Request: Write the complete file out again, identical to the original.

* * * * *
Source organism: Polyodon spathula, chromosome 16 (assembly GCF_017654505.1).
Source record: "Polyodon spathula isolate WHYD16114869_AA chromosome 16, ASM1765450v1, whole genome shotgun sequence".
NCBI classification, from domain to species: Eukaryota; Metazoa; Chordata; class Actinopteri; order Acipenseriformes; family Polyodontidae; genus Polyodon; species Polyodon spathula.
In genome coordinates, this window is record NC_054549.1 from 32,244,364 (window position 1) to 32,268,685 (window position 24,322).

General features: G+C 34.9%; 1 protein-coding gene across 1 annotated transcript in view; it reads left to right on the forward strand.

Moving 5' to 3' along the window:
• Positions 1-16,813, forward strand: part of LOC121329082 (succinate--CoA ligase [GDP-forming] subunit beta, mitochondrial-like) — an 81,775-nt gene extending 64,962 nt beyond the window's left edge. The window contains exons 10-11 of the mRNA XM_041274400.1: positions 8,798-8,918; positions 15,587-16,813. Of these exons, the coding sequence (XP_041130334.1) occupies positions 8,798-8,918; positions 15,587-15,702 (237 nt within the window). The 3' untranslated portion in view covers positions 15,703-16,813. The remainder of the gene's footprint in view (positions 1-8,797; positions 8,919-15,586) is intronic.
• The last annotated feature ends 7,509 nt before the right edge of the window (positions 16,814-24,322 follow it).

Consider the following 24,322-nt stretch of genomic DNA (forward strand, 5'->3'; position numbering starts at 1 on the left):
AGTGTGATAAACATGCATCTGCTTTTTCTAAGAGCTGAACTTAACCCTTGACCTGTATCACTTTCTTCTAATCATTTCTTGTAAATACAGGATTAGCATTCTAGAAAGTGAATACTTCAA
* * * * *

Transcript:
Source organism: Polyodon spathula, chromosome 16 (assembly GCF_017654505.1).
Source record: "Polyodon spathula isolate WHYD16114869_AA chromosome 16, ASM1765450v1, whole genome shotgun sequence".
NCBI classification, from domain to species: Eukaryota; Metazoa; Chordata; class Actinopteri; order Acipenseriformes; family Polyodontidae; genus Polyodon; species Polyodon spathula.
In genome coordinates, this window is record NC_054549.1 from 32,244,364 (window position 1) to 32,268,685 (window position 24,322).

General features: G+C 34.9%; 1 protein-coding gene across 1 annotated transcript in view; it reads left to right on the forward strand.

Moving 5' to 3' along the window:
• Positions 1-16,813, forward strand: part of LOC121329082 (succinate--CoA ligase [GDP-forming] subunit beta, mitochondrial-like) — an 81,775-nt gene extending 64,962 nt beyond the window's left edge. The window contains exons 10-11 of the mRNA XM_041274400.1: positions 8,798-8,918; positions 15,587-16,813. Of these exons, the coding sequence (XP_041130334.1) occupies positions 8,798-8,918; positions 15,587-15,702 (237 nt within the window). The 3' untranslated portion in view covers positions 15,703-16,813. The remainder of the gene's footprint in view (positions 1-8,797; positions 8,919-15,586) is intronic.
• The last annotated feature ends 7,509 nt before the right edge of the window (positions 16,814-24,322 follow it).

Consider the following 24,322-nt stretch of genomic DNA (forward strand, 5'->3'; position numbering starts at 1 on the left):
AGTGTGATAAACATGCATCTGCTTTTTCTAAGAGCTGAACTTAACCCTTGACCTGTATCACTTTCTTCTAATCATTTCTTGTAAATACAGGATTAGCATTCTAGAAAGTGAATACTTCAA